The adrenergic response to high physiological hyperinsulinemia was studied in 39 hypertensive subjects (28 men and 11 women) and 25 normal volunteers (15 men and 10 women), using the euglycemic clamp technique. Control studies using 0.45% saline infusions (sham studies) were also performed. Before and during the clamp procedure, plasma norepinephrine (NE) and epinephrine (E) were measured using a high performance liquid chromatographic method (HPLC). The association between the increment in NE and E levels and insulin sensitivity, steady state insulin level during the clamps, waist to hip ratio (WHR), baseline NE levels and gender was studied. NE levels increased during the hyperinsulinemic period (mean increase 46 ± 6 pmol P < .001 v baseline and P < .01 v sham studies). E levels did not differ between the insulin clamps and the sham studies. Insulin sensitivity was not significantly associated with the increment in NE. Hypertensive subjects had a higher NE increase than the normotensive individuals (55 ± 7 v 30 ± 10 pmol, P = .03), but also had higher insulin levels during the clamps (839 ± 43 v 522 ± 38 pmol, P < .001). Insulin levels accounted for most of the differences in NE increase between the normotensive and hypertensive groups. Gender, adiposity and WHR were also associated with NE increment. We conclude that the insulin mediated sympathetic activation is not affected in the presence of decreased insulin sensitivity for glucose utilization. The greater degree of sympathetic activation observed in hypertensive subjects is a function of the level of insulinemia obtained during the clamps.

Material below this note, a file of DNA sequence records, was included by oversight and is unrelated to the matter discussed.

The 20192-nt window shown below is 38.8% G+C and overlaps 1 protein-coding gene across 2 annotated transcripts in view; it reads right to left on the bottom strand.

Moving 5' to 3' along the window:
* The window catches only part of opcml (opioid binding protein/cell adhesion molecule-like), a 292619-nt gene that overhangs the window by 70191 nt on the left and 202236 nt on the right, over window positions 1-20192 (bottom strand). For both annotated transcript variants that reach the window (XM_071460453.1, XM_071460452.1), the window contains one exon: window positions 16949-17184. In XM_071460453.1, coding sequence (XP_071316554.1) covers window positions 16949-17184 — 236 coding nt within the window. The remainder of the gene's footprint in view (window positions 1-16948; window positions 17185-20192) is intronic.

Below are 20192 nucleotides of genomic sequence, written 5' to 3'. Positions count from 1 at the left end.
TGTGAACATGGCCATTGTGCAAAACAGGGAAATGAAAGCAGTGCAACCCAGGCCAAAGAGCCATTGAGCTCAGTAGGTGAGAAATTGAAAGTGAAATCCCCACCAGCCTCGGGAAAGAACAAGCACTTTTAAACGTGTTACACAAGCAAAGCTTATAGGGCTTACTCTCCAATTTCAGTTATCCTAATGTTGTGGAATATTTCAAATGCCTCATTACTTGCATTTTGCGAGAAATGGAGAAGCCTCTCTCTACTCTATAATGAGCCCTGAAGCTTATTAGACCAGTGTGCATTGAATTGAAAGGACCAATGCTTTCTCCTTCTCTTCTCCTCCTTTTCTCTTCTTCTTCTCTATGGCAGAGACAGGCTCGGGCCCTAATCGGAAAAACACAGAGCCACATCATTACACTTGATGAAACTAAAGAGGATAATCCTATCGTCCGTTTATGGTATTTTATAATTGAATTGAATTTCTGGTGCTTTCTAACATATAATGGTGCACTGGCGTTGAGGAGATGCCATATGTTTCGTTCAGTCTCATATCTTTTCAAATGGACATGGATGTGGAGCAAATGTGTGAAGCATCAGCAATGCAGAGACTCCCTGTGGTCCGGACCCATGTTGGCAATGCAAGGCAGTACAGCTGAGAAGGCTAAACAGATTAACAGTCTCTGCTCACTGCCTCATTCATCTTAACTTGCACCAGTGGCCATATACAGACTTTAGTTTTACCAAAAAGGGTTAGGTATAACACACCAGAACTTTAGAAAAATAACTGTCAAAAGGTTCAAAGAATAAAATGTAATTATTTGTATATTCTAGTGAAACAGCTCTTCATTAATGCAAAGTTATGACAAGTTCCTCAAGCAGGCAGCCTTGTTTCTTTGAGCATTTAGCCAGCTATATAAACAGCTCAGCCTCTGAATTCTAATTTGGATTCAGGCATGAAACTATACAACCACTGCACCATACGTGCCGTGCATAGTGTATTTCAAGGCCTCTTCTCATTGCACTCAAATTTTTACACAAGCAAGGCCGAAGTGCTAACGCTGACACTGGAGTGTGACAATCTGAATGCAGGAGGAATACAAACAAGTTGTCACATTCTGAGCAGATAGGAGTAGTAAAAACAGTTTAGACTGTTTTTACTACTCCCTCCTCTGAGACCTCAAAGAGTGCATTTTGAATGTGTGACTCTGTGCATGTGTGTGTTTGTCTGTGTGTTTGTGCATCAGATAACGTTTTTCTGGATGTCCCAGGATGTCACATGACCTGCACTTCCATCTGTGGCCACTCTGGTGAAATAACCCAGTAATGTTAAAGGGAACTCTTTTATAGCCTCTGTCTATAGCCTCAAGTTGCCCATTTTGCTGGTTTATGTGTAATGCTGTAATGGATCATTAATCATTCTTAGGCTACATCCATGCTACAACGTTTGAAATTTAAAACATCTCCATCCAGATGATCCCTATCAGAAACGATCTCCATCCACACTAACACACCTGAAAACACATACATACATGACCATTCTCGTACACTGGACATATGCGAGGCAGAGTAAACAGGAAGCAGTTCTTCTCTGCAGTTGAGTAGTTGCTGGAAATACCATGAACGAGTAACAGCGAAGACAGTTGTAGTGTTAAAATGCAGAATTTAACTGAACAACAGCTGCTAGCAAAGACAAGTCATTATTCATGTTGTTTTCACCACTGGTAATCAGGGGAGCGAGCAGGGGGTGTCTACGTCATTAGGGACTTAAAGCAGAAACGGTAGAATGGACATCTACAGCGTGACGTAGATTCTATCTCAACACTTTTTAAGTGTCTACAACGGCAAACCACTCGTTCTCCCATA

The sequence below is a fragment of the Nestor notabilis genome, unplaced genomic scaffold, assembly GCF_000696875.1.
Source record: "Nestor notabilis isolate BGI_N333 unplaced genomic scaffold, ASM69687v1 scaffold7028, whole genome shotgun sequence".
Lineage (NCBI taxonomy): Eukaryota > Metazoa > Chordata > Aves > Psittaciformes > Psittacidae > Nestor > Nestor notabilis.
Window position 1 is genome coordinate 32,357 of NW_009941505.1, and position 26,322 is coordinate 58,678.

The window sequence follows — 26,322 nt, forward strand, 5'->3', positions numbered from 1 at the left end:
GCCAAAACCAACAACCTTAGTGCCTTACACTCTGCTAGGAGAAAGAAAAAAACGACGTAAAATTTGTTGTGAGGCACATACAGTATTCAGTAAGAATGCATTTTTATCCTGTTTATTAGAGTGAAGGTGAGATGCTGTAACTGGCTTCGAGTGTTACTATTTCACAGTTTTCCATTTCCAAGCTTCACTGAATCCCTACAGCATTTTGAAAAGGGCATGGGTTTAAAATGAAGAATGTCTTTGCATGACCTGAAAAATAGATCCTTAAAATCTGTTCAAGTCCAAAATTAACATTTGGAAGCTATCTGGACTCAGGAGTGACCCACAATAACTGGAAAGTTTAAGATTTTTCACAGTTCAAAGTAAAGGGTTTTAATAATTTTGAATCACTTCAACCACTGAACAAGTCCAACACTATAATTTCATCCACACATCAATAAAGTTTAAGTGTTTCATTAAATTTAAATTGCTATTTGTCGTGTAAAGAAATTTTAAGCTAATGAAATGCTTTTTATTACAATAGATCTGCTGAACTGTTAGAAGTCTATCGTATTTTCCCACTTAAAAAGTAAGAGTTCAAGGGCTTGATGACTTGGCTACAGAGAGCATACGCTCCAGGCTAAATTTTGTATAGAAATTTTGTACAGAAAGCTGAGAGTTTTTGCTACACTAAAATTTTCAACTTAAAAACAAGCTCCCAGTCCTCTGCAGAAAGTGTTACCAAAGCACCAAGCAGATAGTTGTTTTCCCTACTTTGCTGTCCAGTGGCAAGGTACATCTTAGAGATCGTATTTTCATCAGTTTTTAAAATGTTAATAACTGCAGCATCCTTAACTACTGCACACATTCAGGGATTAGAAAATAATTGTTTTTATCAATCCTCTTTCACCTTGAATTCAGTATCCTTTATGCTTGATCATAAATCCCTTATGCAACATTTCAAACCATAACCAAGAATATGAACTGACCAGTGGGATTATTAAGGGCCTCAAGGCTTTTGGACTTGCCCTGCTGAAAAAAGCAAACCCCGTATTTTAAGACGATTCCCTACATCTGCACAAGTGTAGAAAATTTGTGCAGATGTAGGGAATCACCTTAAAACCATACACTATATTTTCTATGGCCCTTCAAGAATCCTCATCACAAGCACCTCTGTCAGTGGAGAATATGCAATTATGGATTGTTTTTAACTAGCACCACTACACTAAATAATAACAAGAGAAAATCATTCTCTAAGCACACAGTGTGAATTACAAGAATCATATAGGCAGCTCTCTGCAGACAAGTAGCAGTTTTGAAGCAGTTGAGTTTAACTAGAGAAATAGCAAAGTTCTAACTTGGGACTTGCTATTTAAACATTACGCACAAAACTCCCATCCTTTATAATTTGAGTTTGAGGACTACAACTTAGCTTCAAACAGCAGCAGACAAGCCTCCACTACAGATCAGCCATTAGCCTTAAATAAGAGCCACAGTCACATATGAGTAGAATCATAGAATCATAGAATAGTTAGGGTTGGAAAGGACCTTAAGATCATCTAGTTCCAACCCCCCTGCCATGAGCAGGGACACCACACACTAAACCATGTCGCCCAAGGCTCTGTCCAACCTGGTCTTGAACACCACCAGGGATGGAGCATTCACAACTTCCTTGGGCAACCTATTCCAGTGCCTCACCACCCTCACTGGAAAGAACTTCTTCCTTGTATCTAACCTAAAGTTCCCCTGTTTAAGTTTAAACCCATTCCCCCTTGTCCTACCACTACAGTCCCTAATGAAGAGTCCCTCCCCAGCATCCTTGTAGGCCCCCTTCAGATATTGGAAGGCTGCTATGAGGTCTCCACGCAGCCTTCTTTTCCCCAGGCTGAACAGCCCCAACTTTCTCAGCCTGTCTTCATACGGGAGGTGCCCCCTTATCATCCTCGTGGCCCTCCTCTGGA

- euglycemic clamps
- insulin resistance
- sympathetic nervous system
ASJC Scopus subject areas
- Cardiology and Cardiovascular Medicine